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Path analysis of warning label effects on negative emotions and quit attempts: a longitudinal study of smokers in Australia, Canada, Mexico, and the US

Cho, Yoo Jin, Thrasher, James F., Yong, Hua-Hie, Szklo, André Salem, O'Connor, Richard J., Bansal-Travers, Maansi, Hammond, David, Fong, Geoffrey T., Hardin, James and Borland, Ron 2018, Path analysis of warning label effects on negative emotions and quit attempts: a longitudinal study of smokers in Australia, Canada, Mexico, and the US, Social science and medicine, vol. 197, pp. 226-234, doi: 10.1016/j.socscimed.2017.10.003.

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Title Path analysis of warning label effects on negative emotions and quit attempts: a longitudinal study of smokers in Australia, Canada, Mexico, and the US
Author(s) Cho, Yoo Jin
Thrasher, James F.
Yong, Hua-HieORCID iD for Yong, Hua-Hie orcid.org/0000-0001-8167-6173
Szklo, André Salem
O'Connor, Richard J.
Bansal-Travers, Maansi
Hammond, David
Fong, Geoffrey T.
Hardin, James
Borland, Ron
Journal name Social science and medicine
Volume number 197
Start page 226
End page 234
Total pages 9
Publisher Elsevier
Place of publication Amsterdam, The Netherlands
Publication date 2018-01
ISSN 0277-9536
1873-5347
Summary Background
Cigarette pack health warning labels can elicit negative emotions among smokers, yet little is known about how these negative emotions influence behavior change.

Objective

Guided by psychological theories emphasizing the role of emotions on risk concern and behavior change, we investigated whether smokers who reported stronger negative emotional responses when viewing warnings reported stronger responses to warnings in daily life and were more likely to try to quit at follow-up.

Methods

We analyzed data from 5439 adult smokers from Australia, Canada, Mexico, and the US, who were surveyed every four months from September 2012 to September 2014. Participants were shown warnings already implemented on packs in their country and reported negative emotional responses (i.e., fear, disgust, worry), which were averaged (range = 1 to 9). Country-stratified logistic and linear generalized estimating equations were used to analyze the effect of negative emotional responses on self-reported responses to warnings in daily life (i.e., attention, risk concern, avoidance of warnings, forgoing planned cigarettes) and quit attempts at follow-up. Models were adjusted for socio-demographic and smoking-related characteristics, survey wave, and the number of prior surveys answered.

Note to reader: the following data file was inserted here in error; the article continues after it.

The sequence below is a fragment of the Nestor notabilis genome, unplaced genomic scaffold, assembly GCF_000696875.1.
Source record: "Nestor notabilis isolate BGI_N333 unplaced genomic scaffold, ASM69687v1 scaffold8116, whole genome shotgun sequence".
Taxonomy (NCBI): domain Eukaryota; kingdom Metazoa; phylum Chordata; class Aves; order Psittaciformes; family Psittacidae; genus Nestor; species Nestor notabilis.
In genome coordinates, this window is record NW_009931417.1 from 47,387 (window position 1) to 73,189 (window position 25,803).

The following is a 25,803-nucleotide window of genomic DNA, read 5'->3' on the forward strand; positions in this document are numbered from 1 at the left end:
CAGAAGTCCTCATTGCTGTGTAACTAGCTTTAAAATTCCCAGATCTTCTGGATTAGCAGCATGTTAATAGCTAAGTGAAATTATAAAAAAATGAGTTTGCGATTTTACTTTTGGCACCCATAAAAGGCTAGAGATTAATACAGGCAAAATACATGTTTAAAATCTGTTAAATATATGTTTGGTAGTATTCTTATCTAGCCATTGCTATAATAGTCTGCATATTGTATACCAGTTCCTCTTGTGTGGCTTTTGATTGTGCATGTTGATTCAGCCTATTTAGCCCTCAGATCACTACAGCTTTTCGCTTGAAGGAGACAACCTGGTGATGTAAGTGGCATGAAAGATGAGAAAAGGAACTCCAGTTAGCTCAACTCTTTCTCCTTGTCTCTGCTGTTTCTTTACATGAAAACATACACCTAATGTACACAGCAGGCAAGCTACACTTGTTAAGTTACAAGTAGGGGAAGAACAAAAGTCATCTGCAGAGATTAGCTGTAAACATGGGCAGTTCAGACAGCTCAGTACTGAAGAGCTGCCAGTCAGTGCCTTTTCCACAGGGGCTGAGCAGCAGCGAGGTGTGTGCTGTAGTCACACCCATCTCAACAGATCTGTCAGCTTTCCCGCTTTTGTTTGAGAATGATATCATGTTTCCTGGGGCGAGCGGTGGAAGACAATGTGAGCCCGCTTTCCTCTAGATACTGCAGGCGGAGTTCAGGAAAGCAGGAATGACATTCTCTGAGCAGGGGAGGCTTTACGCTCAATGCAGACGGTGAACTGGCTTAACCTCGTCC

Results
Smokers who reported stronger negative emotions were more likely to make quit attempts at follow-up (Adjusted ORs ranged from 1.09 [95% CI 1.04 to 1.14] to 1.17 [95% CI 1.12 to 1.23]; p < .001) than those who reported lower negative emotions. This relationship was mediated through attention to warnings and behavioral responses to warnings. There was no significant interaction of negative emotions with self-efficacy or nicotine dependence.

Conclusion
Negative emotions elicited by warnings encourage behavior change, promoting attention to warnings and behavioral responses that positively predict quit attempts.
Language eng
DOI 10.1016/j.socscimed.2017.10.003
Field of Research 1117 Public Health And Health Services
1601 Anthropology
1608 Sociology
HERDC Research category C1 Refereed article in a scholarly journal
Copyright notice ©2018, The Authors
Free to Read? Yes
Use Rights Creative Commons Attribution licence
Persistent URL http://hdl.handle.net/10536/DRO/DU:30108326

Document type: Journal Article
Collections: School of Psychology
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Every reasonable effort has been made to ensure that permission has been obtained for items included in DRO. If you believe that your rights have been infringed by this repository, please contact drosupport@deakin.edu.au.